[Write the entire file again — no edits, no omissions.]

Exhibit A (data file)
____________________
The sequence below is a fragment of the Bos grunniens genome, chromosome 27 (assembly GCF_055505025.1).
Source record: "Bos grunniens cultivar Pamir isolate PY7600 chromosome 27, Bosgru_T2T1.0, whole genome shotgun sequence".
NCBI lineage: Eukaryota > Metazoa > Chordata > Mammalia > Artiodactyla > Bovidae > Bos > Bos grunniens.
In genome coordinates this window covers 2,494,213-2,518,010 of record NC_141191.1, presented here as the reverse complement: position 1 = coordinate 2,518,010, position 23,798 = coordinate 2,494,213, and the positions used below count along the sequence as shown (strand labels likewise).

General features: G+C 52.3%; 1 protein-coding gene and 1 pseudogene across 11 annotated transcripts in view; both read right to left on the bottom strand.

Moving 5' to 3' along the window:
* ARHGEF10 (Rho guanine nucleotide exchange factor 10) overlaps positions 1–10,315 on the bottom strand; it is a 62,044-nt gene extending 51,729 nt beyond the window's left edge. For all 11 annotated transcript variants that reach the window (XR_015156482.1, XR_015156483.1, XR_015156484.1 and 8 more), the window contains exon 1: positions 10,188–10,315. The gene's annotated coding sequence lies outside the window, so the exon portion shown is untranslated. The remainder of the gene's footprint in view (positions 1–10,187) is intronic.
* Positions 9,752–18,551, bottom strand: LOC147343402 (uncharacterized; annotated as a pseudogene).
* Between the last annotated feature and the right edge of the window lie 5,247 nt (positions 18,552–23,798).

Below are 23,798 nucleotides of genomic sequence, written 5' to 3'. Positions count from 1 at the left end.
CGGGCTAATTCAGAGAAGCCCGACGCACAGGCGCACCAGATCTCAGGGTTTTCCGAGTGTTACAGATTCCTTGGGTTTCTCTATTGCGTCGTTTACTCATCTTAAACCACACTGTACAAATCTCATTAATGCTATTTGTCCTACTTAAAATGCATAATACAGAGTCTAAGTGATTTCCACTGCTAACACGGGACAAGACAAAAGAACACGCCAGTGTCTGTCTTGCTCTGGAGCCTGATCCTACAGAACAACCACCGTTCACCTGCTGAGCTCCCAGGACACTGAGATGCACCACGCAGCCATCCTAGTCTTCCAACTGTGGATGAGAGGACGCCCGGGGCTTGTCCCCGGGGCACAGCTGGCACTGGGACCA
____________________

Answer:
The sequence below is a fragment of the Bos grunniens genome, chromosome 27 (assembly GCF_055505025.1).
Source record: "Bos grunniens cultivar Pamir isolate PY7600 chromosome 27, Bosgru_T2T1.0, whole genome shotgun sequence".
NCBI lineage: Eukaryota > Metazoa > Chordata > Mammalia > Artiodactyla > Bovidae > Bos > Bos grunniens.
In genome coordinates this window covers 2,494,213-2,518,010 of record NC_141191.1, presented here as the reverse complement: position 1 = coordinate 2,518,010, position 23,798 = coordinate 2,494,213, and the positions used below count along the sequence as shown (strand labels likewise).

General features: G+C 52.3%; 1 protein-coding gene and 1 pseudogene across 11 annotated transcripts in view; both read right to left on the bottom strand.

Moving 5' to 3' along the window:
* ARHGEF10 (Rho guanine nucleotide exchange factor 10) overlaps positions 1–10,315 on the bottom strand; it is a 62,044-nt gene extending 51,729 nt beyond the window's left edge. For all 11 annotated transcript variants that reach the window (XR_015156482.1, XR_015156483.1, XR_015156484.1 and 8 more), the window contains exon 1: positions 10,188–10,315. The gene's annotated coding sequence lies outside the window, so the exon portion shown is untranslated. The remainder of the gene's footprint in view (positions 1–10,187) is intronic.
* Positions 9,752–18,551, bottom strand: LOC147343402 (uncharacterized; annotated as a pseudogene).
* Between the last annotated feature and the right edge of the window lie 5,247 nt (positions 18,552–23,798).

Below are 23,798 nucleotides of genomic sequence, written 5' to 3'. Positions count from 1 at the left end.
CGGGCTAATTCAGAGAAGCCCGACGCACAGGCGCACCAGATCTCAGGGTTTTCCGAGTGTTACAGATTCCTTGGGTTTCTCTATTGCGTCGTTTACTCATCTTAAACCACACTGTACAAATCTCATTAATGCTATTTGTCCTACTTAAAATGCATAATACAGAGTCTAAGTGATTTCCACTGCTAACACGGGACAAGACAAAAGAACACGCCAGTGTCTGTCTTGCTCTGGAGCCTGATCCTACAGAACAACCACCGTTCACCTGCTGAGCTCCCAGGACACTGAGATGCACCACGCAGCCATCCTAGTCTTCCAACTGTGGATGAGAGGACGCCCGGGGCTTGTCCCCGGGGCACAGCTGGCACTGGGACCA